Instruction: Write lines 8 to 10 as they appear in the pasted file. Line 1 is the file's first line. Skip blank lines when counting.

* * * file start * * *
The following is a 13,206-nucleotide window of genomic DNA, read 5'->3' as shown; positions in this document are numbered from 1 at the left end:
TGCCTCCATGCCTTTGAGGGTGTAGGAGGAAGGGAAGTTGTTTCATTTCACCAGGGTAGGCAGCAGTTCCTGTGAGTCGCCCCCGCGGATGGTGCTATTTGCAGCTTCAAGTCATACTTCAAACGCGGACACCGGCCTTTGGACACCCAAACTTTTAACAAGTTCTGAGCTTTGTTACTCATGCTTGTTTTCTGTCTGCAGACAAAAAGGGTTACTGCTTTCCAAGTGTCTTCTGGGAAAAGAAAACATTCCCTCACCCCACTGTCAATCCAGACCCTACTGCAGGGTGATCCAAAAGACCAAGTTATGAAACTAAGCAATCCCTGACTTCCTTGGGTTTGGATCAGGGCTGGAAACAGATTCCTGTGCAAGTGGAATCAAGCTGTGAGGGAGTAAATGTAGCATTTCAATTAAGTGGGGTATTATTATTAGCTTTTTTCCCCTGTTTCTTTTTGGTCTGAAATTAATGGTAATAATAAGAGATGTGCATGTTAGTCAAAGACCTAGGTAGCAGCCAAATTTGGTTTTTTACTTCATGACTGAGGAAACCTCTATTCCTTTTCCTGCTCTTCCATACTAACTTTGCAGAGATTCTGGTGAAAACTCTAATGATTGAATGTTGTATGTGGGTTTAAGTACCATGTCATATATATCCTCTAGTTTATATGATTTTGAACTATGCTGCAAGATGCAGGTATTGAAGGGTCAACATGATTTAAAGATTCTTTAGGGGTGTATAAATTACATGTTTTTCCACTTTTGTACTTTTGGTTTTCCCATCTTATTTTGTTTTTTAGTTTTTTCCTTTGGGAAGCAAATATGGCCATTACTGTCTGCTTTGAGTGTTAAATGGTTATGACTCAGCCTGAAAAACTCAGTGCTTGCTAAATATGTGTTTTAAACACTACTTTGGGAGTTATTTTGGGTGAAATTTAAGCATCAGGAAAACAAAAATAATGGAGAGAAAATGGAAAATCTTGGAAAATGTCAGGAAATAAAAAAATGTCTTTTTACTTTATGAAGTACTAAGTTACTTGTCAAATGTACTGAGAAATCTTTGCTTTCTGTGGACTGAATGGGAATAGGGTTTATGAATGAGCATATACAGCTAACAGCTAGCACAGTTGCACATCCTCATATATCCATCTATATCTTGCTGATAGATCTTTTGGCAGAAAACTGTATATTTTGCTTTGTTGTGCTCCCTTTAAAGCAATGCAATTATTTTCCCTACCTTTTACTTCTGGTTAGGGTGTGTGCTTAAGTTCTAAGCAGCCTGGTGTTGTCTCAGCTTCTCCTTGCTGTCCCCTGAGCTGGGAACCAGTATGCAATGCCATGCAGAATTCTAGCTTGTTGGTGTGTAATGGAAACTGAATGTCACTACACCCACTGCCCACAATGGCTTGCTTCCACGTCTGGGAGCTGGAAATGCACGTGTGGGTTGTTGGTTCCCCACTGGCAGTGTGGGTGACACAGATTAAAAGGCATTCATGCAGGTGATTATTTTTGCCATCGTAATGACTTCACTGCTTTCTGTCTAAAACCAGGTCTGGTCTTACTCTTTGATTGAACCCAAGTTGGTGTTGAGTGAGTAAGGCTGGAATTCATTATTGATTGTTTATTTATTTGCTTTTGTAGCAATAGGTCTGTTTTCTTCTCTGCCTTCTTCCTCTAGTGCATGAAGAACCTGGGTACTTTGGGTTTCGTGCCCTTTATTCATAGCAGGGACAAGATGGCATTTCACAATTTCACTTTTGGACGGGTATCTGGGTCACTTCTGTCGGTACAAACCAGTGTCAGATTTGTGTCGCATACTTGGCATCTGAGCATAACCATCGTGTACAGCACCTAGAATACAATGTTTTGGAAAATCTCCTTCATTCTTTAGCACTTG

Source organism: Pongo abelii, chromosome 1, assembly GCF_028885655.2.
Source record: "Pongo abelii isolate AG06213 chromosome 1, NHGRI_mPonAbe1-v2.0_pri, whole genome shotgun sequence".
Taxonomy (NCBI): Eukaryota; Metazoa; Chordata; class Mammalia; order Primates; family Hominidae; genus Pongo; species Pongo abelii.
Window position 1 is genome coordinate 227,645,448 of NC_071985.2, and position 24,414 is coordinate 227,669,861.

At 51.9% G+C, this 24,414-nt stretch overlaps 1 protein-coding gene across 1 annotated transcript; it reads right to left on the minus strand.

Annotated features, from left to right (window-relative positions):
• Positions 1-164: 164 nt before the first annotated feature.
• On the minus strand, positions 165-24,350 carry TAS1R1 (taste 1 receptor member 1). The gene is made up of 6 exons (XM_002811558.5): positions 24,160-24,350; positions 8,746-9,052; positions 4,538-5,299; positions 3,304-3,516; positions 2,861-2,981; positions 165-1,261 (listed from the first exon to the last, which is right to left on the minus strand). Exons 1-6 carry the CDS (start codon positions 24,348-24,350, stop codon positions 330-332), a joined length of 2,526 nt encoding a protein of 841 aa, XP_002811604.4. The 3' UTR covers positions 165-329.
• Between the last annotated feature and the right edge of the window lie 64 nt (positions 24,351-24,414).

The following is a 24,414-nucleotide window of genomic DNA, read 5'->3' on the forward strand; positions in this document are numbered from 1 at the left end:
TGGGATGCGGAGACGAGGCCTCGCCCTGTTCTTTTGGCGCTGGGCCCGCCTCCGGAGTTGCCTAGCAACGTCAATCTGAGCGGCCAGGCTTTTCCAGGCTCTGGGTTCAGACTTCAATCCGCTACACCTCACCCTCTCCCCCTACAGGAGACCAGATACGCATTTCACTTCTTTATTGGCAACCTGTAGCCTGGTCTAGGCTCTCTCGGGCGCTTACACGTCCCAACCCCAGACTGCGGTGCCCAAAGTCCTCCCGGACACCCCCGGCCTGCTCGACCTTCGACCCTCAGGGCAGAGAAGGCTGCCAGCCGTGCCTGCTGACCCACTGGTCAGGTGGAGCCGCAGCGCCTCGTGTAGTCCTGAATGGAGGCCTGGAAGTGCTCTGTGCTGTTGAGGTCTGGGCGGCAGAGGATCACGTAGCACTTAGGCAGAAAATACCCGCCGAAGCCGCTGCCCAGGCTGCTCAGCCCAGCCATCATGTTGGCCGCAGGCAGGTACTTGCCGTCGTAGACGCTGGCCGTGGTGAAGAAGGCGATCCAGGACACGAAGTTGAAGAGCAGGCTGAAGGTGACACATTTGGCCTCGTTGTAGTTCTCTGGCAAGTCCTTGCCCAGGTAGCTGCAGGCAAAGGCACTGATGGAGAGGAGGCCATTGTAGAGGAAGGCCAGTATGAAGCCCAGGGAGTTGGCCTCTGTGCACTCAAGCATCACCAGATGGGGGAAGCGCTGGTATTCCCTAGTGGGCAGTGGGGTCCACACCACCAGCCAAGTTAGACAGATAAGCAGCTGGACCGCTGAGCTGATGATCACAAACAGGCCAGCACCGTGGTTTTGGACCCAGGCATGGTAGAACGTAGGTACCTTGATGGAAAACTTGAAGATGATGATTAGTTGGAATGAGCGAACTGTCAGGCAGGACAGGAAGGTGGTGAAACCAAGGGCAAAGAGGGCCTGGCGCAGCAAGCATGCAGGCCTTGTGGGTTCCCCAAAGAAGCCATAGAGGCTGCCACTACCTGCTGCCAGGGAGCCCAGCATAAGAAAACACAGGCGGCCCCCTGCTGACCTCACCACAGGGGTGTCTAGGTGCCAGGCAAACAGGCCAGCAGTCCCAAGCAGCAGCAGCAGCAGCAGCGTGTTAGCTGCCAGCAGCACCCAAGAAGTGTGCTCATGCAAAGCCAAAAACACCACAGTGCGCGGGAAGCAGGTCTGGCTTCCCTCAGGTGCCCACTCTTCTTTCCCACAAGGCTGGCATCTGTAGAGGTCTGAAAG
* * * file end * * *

Annotated features, from left to right (window-relative positions):
• Positions 1-164: 164 nt before the first annotated feature.
• On the minus strand, positions 165-24,350 carry TAS1R1 (taste 1 receptor member 1). The gene is made up of 6 exons (XM_002811558.5): positions 24,160-24,350; positions 8,746-9,052; positions 4,538-5,299; positions 3,304-3,516; positions 2,861-2,981; positions 165-1,261 (listed from the first exon to the last, which is right to left on the minus strand). Exons 1-6 carry the CDS (start codon positions 24,348-24,350, stop codon positions 330-332), a joined length of 2,526 nt encoding a protein of 841 aa, XP_002811604.4. The 3' UTR covers positions 165-329.